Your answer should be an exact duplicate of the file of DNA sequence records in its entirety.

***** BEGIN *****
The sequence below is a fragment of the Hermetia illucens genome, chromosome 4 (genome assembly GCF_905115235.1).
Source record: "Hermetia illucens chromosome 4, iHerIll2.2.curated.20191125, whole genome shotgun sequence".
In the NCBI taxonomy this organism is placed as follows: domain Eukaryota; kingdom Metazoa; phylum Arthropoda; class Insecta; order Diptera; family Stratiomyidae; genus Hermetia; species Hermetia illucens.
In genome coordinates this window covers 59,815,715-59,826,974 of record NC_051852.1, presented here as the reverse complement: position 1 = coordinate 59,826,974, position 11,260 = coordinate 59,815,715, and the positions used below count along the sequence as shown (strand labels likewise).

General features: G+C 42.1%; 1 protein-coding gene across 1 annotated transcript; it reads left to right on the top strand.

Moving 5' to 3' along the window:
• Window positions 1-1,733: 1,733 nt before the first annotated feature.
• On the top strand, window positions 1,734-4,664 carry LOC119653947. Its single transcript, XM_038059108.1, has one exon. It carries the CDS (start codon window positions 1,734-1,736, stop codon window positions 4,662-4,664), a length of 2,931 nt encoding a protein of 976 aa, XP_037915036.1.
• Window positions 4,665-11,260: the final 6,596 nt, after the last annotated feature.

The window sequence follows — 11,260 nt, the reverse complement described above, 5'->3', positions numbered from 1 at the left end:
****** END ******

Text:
The sequence below is a fragment of the Hermetia illucens genome, chromosome 4 (genome assembly GCF_905115235.1).
Source record: "Hermetia illucens chromosome 4, iHerIll2.2.curated.20191125, whole genome shotgun sequence".
In the NCBI taxonomy this organism is placed as follows: domain Eukaryota; kingdom Metazoa; phylum Arthropoda; class Insecta; order Diptera; family Stratiomyidae; genus Hermetia; species Hermetia illucens.
In genome coordinates this window covers 59,815,715-59,826,974 of record NC_051852.1, presented here as the reverse complement: position 1 = coordinate 59,826,974, position 11,260 = coordinate 59,815,715, and the positions used below count along the sequence as shown (strand labels likewise).

General features: G+C 42.1%; 1 protein-coding gene across 1 annotated transcript; it reads left to right on the top strand.

Moving 5' to 3' along the window:
• Window positions 1-1,733: 1,733 nt before the first annotated feature.
• On the top strand, window positions 1,734-4,664 carry LOC119653947. Its single transcript, XM_038059108.1, has one exon. It carries the CDS (start codon window positions 1,734-1,736, stop codon window positions 4,662-4,664), a length of 2,931 nt encoding a protein of 976 aa, XP_037915036.1.
• Window positions 4,665-11,260: the final 6,596 nt, after the last annotated feature.

The window sequence follows — 11,260 nt, the reverse complement described above, 5'->3', positions numbered from 1 at the left end: